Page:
Last week, Akbar Ganji wrote one of the most important essays published since the signing of the framework nuclear deal with Iran earlier this month. It’s partly important because of who Ganji is. Imprisoned in 2001 for accusing Iranian officials of orchestrating the murder of government critics, he penned a manifesto from jail calling for Iran to replace theocracy with democracy. After being released and leaving Iran, he launched a hunger strike on behalf of Iranian political prisoners in 2009. He’s been called Iran’s “preeminent political dissident.”

But it’s also important because of what Ganji says. In the essay, he calls the framework deal “a great victory for Iran and Iranians, if we look at it from a democracy angle.” Why? Because “when a nation such as Iran is threatened by the US and Israel for over two decades, and suffers from the most crippling economic sanctions in history, democracy becomes an impossible dream for its people, who live instead in terror and fear of war.” If the United States and its allies “are truly interested in the development of democracy in Iran,” he continues, “they should set aside military threats and economic sanctions. Peace and economic well-being is directly linked with democracy.”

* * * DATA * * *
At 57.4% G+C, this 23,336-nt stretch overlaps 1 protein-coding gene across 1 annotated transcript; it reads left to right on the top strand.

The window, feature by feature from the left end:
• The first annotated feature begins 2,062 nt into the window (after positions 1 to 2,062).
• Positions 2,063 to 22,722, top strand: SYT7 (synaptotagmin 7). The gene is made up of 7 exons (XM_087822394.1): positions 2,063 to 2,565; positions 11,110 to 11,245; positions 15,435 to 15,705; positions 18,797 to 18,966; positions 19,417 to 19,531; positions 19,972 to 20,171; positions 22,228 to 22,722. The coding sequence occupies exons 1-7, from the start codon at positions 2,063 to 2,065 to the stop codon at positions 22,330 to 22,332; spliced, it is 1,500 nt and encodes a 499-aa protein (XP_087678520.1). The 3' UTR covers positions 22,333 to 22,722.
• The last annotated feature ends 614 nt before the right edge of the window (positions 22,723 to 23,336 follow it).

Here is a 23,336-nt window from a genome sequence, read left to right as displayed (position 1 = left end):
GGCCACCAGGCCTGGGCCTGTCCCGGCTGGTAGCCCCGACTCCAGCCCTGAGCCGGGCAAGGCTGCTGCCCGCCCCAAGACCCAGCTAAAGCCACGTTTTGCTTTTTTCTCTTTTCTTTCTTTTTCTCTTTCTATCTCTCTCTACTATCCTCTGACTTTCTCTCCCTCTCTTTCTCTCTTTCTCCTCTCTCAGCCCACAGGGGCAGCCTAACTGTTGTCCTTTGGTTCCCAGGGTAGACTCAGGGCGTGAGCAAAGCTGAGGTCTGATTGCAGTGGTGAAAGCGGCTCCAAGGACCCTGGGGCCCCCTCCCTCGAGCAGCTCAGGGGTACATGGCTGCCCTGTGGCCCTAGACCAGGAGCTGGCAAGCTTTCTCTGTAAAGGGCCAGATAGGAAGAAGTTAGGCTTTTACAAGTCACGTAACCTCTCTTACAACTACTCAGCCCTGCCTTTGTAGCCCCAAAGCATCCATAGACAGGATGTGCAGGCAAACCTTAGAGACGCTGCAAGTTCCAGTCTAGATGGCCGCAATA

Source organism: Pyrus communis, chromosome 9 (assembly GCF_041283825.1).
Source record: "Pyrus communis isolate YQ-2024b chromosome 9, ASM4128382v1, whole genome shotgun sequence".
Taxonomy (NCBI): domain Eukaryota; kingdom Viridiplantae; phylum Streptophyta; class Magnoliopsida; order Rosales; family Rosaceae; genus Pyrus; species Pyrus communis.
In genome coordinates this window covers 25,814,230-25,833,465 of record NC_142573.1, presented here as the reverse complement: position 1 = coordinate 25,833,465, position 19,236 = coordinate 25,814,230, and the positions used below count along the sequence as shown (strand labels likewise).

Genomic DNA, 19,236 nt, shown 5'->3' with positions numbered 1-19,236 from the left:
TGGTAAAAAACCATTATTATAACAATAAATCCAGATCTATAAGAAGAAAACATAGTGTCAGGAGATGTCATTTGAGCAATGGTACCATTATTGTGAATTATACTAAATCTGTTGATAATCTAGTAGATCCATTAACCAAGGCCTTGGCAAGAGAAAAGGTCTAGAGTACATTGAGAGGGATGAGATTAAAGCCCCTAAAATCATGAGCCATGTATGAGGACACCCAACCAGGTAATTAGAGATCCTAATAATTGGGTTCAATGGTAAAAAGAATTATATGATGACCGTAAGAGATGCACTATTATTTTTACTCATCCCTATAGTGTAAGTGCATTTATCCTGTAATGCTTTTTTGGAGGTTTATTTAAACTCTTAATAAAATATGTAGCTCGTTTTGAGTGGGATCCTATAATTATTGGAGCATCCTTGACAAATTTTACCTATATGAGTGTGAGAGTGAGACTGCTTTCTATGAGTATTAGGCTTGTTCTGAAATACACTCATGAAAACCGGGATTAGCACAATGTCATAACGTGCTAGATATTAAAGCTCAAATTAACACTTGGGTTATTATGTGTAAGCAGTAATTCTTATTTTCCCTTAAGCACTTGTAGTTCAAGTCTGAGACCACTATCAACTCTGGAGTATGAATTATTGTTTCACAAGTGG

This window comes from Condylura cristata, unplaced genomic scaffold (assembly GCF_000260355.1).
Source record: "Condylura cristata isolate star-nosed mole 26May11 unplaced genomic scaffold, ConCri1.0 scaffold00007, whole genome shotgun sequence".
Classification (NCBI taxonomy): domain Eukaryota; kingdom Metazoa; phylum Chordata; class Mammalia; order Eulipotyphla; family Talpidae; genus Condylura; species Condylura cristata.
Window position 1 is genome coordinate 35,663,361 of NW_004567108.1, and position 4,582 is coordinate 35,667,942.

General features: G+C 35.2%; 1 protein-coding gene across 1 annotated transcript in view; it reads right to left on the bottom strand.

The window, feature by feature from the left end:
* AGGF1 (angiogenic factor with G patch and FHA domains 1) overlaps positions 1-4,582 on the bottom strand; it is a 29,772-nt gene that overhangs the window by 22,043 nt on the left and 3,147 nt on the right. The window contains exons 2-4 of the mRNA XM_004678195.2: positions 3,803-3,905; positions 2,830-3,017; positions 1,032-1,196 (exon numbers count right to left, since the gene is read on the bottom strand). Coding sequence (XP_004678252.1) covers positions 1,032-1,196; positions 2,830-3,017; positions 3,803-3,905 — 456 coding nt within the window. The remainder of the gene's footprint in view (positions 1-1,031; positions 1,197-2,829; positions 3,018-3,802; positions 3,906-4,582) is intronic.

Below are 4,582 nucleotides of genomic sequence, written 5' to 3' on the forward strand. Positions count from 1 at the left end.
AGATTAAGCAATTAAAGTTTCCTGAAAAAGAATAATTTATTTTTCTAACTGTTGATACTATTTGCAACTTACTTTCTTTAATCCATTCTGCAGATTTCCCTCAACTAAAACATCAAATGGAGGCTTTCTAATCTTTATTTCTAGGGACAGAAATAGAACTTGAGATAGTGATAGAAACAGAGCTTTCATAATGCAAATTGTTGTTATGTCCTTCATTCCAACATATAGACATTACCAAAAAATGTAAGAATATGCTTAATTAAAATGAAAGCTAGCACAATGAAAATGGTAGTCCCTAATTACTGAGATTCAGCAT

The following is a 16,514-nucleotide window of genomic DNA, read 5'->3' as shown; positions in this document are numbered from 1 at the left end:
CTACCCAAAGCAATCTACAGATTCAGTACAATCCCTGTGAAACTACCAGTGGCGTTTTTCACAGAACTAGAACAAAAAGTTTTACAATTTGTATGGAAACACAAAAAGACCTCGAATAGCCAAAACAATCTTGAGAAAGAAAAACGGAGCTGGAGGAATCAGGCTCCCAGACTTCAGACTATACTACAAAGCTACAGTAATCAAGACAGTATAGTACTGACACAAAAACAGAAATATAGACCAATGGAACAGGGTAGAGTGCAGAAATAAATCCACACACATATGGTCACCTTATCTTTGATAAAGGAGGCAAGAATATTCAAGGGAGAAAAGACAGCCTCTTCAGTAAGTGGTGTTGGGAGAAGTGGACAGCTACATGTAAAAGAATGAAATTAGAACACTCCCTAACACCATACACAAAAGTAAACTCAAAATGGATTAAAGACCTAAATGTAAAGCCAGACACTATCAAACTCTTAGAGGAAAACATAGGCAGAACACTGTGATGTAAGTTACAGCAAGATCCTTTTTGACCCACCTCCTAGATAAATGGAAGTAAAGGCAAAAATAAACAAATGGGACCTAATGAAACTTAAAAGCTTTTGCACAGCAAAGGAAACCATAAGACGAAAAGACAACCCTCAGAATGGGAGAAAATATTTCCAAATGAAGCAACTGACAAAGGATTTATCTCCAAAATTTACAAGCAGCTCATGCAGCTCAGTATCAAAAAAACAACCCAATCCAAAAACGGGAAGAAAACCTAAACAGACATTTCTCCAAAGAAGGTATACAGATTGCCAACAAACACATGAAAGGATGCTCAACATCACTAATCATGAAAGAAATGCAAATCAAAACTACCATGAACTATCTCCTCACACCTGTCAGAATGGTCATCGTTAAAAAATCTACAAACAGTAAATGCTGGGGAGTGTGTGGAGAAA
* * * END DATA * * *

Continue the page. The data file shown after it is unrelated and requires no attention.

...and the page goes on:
In those sentences, Ganji challenges one of the most damaging myths in modern American foreign policy: that via war and cold war, America promotes freedom.

As with so much else involving today’s GOP, that myth is connected to the myth of Ronald Reagan. As hawks tell it, Reagan entered the White House in 1981, built up the American military, sent arms to anti-communist rebels, refused to negotiate arms-control deals, called the Soviet Union an “evil empire,” and, presto, the Berlin Wall fell. It was America’s escalation of the Cold War that liberated Eastern Europe.